Social justice is culturally specific, constantly changing, and affects all areas of human life. It is “a world which affords individuals and groups fair treatment and an impartial share of the benefits of society”. But what does social justice have to do with ELT? It depends on your view of the educator’s role in society. If you think they can change things, then it’s something we should be addressing in our classrooms. JJ went on to suggest a range of ways we could do this:

  • Draw a quick picture to illustrate an issue you feel passionate about, then discuss it.
  • Use images to connect students to other areas and issues. One example of suitable images is Reuters classrooms from around the world. The Washington Post has separate images with captions. You can supplement this with a globe to help students see where the images are from. In a world with Google Maps, I think a globe is still a useful tool – it’s much easier to see relationships when the whole world is in front of you in 3D.
    • Talk about the images using statements starting ‘I wonder…’
    • Turn the ‘I wonder…’ statements into questions and categorise them e.g. materials, classrooms
    • Each category is colour-coded. One group discusses each colour, then they work with one person from each group to pool their ideas.
    • Finally, they talk about their ideal classroom.
  • Use poetry:
    • Read and repeat, with students copying each line.
    • Read a poem, then write your own version of it.

I am from the immensity of the world.

  • Use drama. This is based on Augusto Boal’s Theatre of the Oppressed, and his book Games for actors and non-actors [affiliate link], which JJ recommends as a source for these activities. It encourages the audience to come up with the resolution of the story. He invented ‘spectactors’ and ‘gamesercises’.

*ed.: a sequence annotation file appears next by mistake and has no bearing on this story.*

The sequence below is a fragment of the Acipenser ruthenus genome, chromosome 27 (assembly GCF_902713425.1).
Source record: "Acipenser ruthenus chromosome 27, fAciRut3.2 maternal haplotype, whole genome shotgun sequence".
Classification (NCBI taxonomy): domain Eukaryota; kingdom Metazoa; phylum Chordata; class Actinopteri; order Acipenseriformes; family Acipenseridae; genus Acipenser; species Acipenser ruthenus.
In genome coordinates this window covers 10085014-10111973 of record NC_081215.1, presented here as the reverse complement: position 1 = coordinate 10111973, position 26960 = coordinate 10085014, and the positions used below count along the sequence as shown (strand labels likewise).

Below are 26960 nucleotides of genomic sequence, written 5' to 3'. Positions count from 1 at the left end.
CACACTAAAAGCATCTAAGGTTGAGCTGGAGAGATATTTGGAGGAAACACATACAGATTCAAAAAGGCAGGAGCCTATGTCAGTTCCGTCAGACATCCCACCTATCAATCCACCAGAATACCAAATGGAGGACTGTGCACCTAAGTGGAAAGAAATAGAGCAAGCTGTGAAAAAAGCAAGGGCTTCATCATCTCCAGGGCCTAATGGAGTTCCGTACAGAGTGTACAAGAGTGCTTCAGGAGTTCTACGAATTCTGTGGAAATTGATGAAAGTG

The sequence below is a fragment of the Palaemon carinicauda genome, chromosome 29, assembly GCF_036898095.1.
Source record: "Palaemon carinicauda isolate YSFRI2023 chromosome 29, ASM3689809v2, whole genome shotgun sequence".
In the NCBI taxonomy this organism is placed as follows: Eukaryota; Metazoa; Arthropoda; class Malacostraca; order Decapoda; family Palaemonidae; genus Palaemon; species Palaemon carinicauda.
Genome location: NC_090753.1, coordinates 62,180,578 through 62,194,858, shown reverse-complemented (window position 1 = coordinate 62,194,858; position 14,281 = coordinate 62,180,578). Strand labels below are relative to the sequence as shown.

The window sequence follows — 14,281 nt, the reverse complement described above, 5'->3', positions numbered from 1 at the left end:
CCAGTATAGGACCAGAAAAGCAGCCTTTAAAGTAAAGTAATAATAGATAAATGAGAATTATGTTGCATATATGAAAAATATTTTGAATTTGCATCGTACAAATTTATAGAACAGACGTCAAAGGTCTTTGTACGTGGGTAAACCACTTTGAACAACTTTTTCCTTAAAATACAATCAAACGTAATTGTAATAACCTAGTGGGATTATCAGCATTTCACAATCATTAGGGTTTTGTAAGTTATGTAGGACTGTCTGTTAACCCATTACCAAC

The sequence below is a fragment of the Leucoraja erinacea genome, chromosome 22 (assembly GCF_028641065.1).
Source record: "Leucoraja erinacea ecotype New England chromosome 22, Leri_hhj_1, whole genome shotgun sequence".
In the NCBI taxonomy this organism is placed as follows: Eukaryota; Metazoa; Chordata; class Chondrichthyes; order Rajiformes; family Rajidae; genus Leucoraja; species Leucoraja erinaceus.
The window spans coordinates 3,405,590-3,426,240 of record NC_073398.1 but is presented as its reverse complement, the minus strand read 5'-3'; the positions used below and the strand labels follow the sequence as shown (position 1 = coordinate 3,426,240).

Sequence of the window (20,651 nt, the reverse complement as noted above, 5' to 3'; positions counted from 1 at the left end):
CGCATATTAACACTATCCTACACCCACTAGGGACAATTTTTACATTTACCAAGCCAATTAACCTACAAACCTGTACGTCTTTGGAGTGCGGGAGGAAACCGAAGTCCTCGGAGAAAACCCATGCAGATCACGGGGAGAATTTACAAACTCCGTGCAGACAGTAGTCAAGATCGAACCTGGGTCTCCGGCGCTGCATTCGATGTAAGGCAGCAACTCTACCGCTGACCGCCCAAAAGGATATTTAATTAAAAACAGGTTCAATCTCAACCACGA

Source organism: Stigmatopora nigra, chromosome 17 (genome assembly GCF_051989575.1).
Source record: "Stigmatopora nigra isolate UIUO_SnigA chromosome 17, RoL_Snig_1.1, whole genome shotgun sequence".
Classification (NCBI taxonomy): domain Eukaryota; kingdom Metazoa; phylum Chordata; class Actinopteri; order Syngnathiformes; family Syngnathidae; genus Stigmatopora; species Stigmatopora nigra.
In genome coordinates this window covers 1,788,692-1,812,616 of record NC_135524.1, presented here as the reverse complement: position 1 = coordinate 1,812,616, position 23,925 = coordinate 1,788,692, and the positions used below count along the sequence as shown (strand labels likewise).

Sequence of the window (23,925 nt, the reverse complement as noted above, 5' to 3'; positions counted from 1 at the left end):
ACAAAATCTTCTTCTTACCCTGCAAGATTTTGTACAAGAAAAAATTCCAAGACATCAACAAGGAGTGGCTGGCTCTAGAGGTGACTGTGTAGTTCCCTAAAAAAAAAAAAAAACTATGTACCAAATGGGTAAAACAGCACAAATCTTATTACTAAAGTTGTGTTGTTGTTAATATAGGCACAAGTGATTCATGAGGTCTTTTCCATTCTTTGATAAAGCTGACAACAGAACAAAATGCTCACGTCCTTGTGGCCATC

• Use social justice projects, like Nick Bilbrough’s Hands Up Project.
  • Use visits. A child once asked their teacher ‘Where does the trash go?’ The teacher took the class to a landfill. As a result, the class started a recycling project which continues today.
  • Use stories. Despite all the technology we have, stories are the thing that lasts – they are as old as mankind. Use stories of ordinary people doing great things to bring social justice into your classroom and show resilience. Why do we need stories of rich white people saving the world, when there are so many stories of people saving themselves? I like this story of the junk orchestra in Paraguay.

If you’re interested in finding out more about social justice and how to incorporate it in your classroom, you might want to join IATEFL’s Global Issues Special Interest Group.

Blogposts following JJ’s plenary:

Photo Credits to Mumin and Muge hoca